New Left Project is seeking to publish a series on immigration in early Summer 2014. Edited by the NLP collective, the articles will be published first on the website and then collected in an e-book.
We need your writing to make it happen.
Contributions might, for example, explore the following topics:
Law, policy and practice. Are the UK immigration and asylum systems fit for purpose? How do they compare with legal systems elsewhere? How well equipped are other forms of social infrastructure for immigration (e.g. education, health, policing, housing)?
Representation. Who is an 'immigrant' and how are they represented? Which immigrants are the objects of attention, and which are ignored? Submissions may, for instance, examine the invisibility of women immigrants from public policy and discourse, or unpick the framing of media coverage about and the rhetoric of recent anti-immigration government campaigns.
Stories. We're interested in first-hand experiences of immigration and emigration. If you have a family history of immigration or emigration, what stories have been told and passed down? Have you recently come to the UK? Have you experiences of multiple migrations? Have you studied or worked overseas?
Activism. How have people sought to challenge and improve policy, practice and rhetoric around immigration. How effective have these efforts been? If you'd like to promote your campaign or an event, we might be able to do this through the NLP blog, if not the series itself.
Histories. Unpicking the long history of migration and migrant experiences into and out of the UK before Windrush, links with Empire and how past histories of migration frame contemporary debates.
Geographies. Localised politics and experiences of immigration, including differences between places. Although we are British website, we are interested in a lot more than just immigration that relates to the borders of the UK. Submissions that may fall under this category include analysis and stories of long-term refugees, such as Palestinian and Saharawi experiences of exile.
Race and religion. How are race and immigration linked? How do immigrants experience racism? How does racism intersect with other issues in public debates? What are the linkages and disconnects between the immigration and integration agendas? Do some immigrants lose their ‘immigrant status’ more quickly than others?
Class and power. As well as immigrants’ experiences of class and poverty, we are interested in interrogating the idea of the working class as the driver of the anti-immigrant agenda. Are some immigrants more equal than others? How does the immigrant experience vary between people coming to the UK and Britons emigrating overseas?
Age. What are the particular experiences of child migrants, especially those separated from their families, and lack of provision for them? How can child rights intersect with a move towards more compassionate refugee policies? Equally, what are issues for elderly migrants, and how do experiences of migration change over time?
Heteronormativity and cisnormativity. We are interested in questions of prejudice and lack of understanding, as well as problems in application of immigration and asylum law and policy. Submissions may focus on the need to ‘prove’ sexual orientation in order to claim asylum on the grounds of persecution and likelihood of being disbelieved or the lack of services for trans migrants.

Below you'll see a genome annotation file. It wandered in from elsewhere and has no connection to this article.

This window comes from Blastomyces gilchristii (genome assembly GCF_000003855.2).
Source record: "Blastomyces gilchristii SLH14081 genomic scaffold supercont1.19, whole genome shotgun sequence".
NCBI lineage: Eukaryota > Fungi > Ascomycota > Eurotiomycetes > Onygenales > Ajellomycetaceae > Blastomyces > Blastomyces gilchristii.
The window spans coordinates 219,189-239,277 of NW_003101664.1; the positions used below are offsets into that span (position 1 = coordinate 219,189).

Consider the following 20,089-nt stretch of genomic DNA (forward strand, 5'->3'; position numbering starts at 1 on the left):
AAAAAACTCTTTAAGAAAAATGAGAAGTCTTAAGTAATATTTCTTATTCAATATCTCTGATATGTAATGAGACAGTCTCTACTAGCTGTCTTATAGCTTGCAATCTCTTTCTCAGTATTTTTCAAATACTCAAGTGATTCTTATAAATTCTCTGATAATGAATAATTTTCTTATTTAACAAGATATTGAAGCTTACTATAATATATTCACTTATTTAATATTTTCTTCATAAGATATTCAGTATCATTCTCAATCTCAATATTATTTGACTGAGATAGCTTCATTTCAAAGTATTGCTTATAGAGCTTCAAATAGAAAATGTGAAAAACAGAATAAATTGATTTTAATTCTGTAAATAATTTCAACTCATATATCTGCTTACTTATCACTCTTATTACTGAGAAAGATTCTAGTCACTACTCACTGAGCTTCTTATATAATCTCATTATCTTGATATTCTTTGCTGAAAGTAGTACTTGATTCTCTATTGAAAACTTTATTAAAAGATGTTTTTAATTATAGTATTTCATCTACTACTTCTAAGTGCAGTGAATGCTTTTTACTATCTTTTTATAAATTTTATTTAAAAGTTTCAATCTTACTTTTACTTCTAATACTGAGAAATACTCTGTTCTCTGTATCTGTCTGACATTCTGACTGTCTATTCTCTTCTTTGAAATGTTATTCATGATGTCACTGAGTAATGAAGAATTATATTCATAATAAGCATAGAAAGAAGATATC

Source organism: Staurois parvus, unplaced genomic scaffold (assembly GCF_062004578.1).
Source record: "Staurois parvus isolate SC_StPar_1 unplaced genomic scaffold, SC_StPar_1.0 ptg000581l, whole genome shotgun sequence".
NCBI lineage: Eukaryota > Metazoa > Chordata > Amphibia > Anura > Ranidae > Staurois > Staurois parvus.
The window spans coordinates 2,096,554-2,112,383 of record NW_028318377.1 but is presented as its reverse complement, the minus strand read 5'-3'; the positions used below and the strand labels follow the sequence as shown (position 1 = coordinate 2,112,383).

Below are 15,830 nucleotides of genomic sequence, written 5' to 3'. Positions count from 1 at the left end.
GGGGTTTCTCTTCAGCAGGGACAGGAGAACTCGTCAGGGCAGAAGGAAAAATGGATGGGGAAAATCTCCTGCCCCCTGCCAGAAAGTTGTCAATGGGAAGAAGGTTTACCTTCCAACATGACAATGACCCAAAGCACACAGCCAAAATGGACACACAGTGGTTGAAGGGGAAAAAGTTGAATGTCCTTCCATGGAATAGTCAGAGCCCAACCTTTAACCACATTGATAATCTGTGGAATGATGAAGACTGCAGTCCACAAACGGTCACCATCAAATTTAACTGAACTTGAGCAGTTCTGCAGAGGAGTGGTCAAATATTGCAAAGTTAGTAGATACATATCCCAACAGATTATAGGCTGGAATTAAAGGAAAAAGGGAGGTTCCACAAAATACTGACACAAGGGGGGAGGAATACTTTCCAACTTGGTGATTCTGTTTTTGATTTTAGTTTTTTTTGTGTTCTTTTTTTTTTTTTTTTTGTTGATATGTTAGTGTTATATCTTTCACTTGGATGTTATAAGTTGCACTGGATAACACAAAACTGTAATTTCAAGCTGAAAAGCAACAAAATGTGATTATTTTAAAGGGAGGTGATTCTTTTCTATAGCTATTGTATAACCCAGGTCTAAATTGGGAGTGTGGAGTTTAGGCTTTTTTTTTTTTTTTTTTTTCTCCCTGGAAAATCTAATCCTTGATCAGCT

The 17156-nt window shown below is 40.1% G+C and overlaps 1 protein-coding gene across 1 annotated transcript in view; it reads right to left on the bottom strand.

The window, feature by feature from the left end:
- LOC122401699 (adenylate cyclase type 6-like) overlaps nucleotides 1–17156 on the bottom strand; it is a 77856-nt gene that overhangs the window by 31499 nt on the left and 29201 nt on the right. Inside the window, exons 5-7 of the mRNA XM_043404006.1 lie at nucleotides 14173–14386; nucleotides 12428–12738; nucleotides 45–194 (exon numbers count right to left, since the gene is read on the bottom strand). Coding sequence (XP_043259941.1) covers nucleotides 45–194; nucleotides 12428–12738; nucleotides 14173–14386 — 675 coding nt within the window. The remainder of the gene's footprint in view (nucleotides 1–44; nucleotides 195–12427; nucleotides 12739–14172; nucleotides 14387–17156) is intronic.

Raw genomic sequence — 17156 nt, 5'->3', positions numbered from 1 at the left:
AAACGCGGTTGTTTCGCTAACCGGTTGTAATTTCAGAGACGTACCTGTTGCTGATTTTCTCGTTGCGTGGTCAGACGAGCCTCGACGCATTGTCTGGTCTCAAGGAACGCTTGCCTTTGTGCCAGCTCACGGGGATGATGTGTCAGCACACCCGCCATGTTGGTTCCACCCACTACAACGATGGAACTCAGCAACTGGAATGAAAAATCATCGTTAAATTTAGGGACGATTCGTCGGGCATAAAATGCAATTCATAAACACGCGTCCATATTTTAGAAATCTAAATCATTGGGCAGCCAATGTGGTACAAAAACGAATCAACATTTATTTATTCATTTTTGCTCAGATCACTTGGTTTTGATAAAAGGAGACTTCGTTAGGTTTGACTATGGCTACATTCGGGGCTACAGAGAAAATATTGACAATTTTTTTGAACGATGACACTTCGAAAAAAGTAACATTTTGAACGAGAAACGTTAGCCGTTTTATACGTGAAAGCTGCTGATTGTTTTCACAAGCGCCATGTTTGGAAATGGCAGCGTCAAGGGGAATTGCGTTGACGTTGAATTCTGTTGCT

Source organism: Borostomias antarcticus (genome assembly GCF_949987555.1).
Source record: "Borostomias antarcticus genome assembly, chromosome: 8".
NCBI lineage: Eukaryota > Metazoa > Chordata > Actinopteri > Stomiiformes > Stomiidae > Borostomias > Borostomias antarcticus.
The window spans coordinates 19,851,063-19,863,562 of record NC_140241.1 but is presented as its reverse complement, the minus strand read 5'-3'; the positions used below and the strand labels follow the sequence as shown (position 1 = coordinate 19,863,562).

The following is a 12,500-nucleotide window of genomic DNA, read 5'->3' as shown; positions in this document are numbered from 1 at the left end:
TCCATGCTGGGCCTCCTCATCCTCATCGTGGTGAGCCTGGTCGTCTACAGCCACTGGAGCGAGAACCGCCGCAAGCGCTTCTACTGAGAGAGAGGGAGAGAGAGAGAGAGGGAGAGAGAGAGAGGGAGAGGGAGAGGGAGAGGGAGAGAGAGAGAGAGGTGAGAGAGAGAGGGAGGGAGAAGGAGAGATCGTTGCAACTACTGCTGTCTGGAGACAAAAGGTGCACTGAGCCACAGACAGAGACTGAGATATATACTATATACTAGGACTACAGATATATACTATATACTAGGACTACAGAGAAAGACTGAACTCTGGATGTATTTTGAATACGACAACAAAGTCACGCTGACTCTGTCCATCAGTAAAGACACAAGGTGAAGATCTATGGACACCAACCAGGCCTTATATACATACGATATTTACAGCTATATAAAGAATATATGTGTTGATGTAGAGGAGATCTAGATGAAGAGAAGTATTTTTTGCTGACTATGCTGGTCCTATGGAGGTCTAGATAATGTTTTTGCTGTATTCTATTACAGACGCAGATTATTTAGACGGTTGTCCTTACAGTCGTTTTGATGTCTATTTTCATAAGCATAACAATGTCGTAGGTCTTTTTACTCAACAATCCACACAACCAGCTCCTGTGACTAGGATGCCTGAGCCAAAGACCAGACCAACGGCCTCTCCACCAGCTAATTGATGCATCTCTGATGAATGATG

Knowledge workers. Submissions may include analysis of the effects of immigration on countries of origin. For example, analysis of 'brain circulation' and ways in which immigration policies may be limiting the international progress of science or of the movement of skilled workers, especially in medicine and engineering from global majority countries to ‘the West.’
Climate change. How serious is the problem of climate change-induced migration and what should we do to prepare for it? How has the green movement dealt with immigration?
Political economy. Migration is, by definition, an international phenomenon. How can we understand immigration to the UK in terms of changes in international economic structures and policy regimes? How do different types of migration fit in to and/or challenge particular economic models? For instance, how did the establishment of the EU shape European migration flows, and to what extent does intra-European migration reflect and perpetuate inequalities between European member states? How compatible is free migration with the social democratic welfare state?
Intellectual history. How have political theorists understood, defended and criticised migration? How have immigrants themselves theorised or otherwise represented it? How has the labour movement historically dealt with migration? Should leftists simply advocate a 'no borders' approach?
Submissions should be between 1500 and 3000 words. Often shorter pieces are the more powerful. As usual on NLP, we welcome articles, interviews and book/cultural reviews, but we're open to other forms too; photo-essays, poetry, fiction, stories and archival material. For this particular topic, we're interested in myth-busters swiftly debunking dominant discourses around immigration, but we are also hoping for more philosophical, even artistic pieces too.
You should pitch pieces at an interested but non-expert audience, explaining any jargon and historical background where necessary and providing links and/ or citations to sources.
We welcome submissions from writers of any educational/professional background and from all over the world, and would particularly like to see submissions from those with migrant backgrounds or who have experience of migration.
More notes on our about page.
Send completed pieces to firstname.lastname@example.org or email@example.com by 14th April 2014.
If you want to pitch/ discuss an idea in advance, please do so but try to do this as soon as possible so you can still submit the full piece in time for the deadline.